Blue & White Thanksgiving Tablescape

My grandmother passed away when I was in the 8th grade, but I have vivid memories of having Sunday dinner at her house in Virginia. We would all sit in the exact same seats and have the same meal, and we wouldn’t have had it any other way. She was the sweetest and I wish I would have had more time with her as an adult because I know there was a lot more to her than I ever got to know. Besides the exquisite butter beans and mashed potatoes, I remember her blue and white china that we would eat off of. When my grandfather eventually passed, my dad and his brothers divided up their belonging and then sold what they didn’t want to keep. Unfortunately, as an 18 year old, I never thought to ask my dad to keep her plates for me. Fast-forward to two years ago when I decided I had to have that china. There was a small chance that one of my uncles kept it which is when the investigation started. There were emails, texts and phone calls and then eventually tracking down an ex-wife, but unfortunately the search came up empty. Although I didn’t have my grandmothers personal china, I knew I could honor her memory (and mine) by finding something similar.

If you’ve ever searched for blue and white china, you’ll find there are many different brands and patterns out there. Most have an Asian motif, but I specifically remember my grandmothers having historical scenes on them.

After scouring antique shops, estate sales and yard sales, I finally found the version she had; Shaffordshire Liberty Blue china. It turns out, my grandmother purchased the china using S&H green stamps; which was a program popular from the 1930s to the 1980s that allowed consumers to collect stamps from the grocery store, gas station, dry cleaners, etc. and then redeem them for items. Just knowing that my grandmother tirelessly saved for her set makes me love them even more.

This past year I completed my set of 12 dinner plates. I still have a few more salad plates to go, but I’m almost there. I’ve been to antique stores from Concord, NC to Alabama and it has been such a fun adventure for my mom and me to collect. Since my set was recently completed, I knew I wanted to use them for my Thanksgiving Tablescape this year. Typically, I’m in charge of the deviled eggs…and that’s about it. So, my mom was pleasantly surprised when I asked to take over the décor for the event.

photo (18)

The blue and white plates served as a great neutral for the palate I was going with, but wanted to add some pops of color as well. I used gold and magenta for accent colors and to create a modern look to balance out the “traditionalness” of the the plates. The magenta napkins were $7 for 14 napkins, so I knew at such a steal I could throw them away after the dinner and be fine with it. To personalize the napkins, I ordered heat transfer “H’s” and “S’s” from Surcee Monogram Shop and ironing them on was a breeze (AND they stayed on after the napkins were washed).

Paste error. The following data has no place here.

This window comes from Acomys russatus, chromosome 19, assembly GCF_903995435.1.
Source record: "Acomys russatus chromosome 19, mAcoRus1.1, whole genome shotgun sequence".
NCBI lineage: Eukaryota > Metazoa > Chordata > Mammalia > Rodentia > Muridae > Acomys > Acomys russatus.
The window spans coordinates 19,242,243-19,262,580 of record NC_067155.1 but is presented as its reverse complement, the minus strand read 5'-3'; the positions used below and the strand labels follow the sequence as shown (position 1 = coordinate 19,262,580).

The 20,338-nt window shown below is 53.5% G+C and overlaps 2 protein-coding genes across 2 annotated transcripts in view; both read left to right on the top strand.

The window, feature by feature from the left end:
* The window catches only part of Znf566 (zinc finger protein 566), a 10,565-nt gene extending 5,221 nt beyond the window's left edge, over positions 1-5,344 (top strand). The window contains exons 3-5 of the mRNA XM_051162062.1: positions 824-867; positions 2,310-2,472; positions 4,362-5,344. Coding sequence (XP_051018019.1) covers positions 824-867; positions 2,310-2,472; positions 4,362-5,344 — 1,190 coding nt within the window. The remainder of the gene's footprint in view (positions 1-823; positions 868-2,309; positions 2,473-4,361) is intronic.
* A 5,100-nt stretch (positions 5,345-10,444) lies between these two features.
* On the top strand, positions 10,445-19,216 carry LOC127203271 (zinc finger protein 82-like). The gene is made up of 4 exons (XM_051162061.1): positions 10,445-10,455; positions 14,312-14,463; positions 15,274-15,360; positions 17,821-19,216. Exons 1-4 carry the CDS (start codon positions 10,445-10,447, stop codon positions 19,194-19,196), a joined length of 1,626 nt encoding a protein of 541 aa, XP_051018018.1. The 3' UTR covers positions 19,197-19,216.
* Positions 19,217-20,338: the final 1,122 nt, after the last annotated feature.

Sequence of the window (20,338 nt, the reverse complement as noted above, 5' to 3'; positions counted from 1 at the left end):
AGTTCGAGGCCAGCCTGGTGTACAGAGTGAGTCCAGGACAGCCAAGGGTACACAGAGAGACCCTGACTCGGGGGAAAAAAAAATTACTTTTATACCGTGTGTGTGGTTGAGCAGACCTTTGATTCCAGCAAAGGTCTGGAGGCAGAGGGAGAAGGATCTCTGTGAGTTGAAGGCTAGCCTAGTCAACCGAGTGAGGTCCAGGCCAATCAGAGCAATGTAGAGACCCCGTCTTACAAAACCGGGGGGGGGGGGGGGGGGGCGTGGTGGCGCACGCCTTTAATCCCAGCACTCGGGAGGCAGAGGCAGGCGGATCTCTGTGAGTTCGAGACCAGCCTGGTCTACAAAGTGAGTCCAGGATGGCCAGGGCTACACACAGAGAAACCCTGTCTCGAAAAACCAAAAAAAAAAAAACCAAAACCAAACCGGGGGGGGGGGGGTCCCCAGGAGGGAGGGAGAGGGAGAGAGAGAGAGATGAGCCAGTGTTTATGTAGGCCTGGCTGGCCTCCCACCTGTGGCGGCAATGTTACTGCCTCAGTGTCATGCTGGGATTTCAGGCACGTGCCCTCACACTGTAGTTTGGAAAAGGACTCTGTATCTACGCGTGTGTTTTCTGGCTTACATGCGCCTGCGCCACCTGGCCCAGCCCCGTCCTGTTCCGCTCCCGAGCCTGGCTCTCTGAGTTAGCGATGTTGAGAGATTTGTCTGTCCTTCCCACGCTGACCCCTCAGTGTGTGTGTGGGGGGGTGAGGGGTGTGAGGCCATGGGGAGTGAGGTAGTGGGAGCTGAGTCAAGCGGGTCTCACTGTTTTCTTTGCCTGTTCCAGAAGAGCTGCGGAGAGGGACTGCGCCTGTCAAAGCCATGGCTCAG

I also asked my family to take a silhouette picture of themselves and then turned them into these personalized place settings using some cheap wooden frames from Michael’s and gold spray paint. {silhouette tutorial here}

photo 1 (8)


For the centerpiece I bought two fake pumpkins from Michael’s, spray painted one a glossy blue and left the other orange. For the blue pumpkin, I added a large “H” vinyl decal and an assortment of navy polka dots to the orange pumpkin, again from Surcee. I cut a hole in both pumpkins and stuffed with some fall colored flowers.

I added some other small pumpkins, fall foliage from the yard, and lots of tea lights and candles to add to the ambiance. Overall, I am very happy with how my tablescape came together. It was such a fun project to work on and I love that in incorporated old and new, modern and traditional!



2 thoughts on “Blue & White Thanksgiving Tablescape

  1. Wondering if you can read Blogs in Heaven, because Grandmother and Pappy would be touched. The table looked magazine worthy and I think that “tablescaping” will have your name on it as we share holidays through the years. From deviled eggs to table decorating! Good girl! Sandy Hewitt


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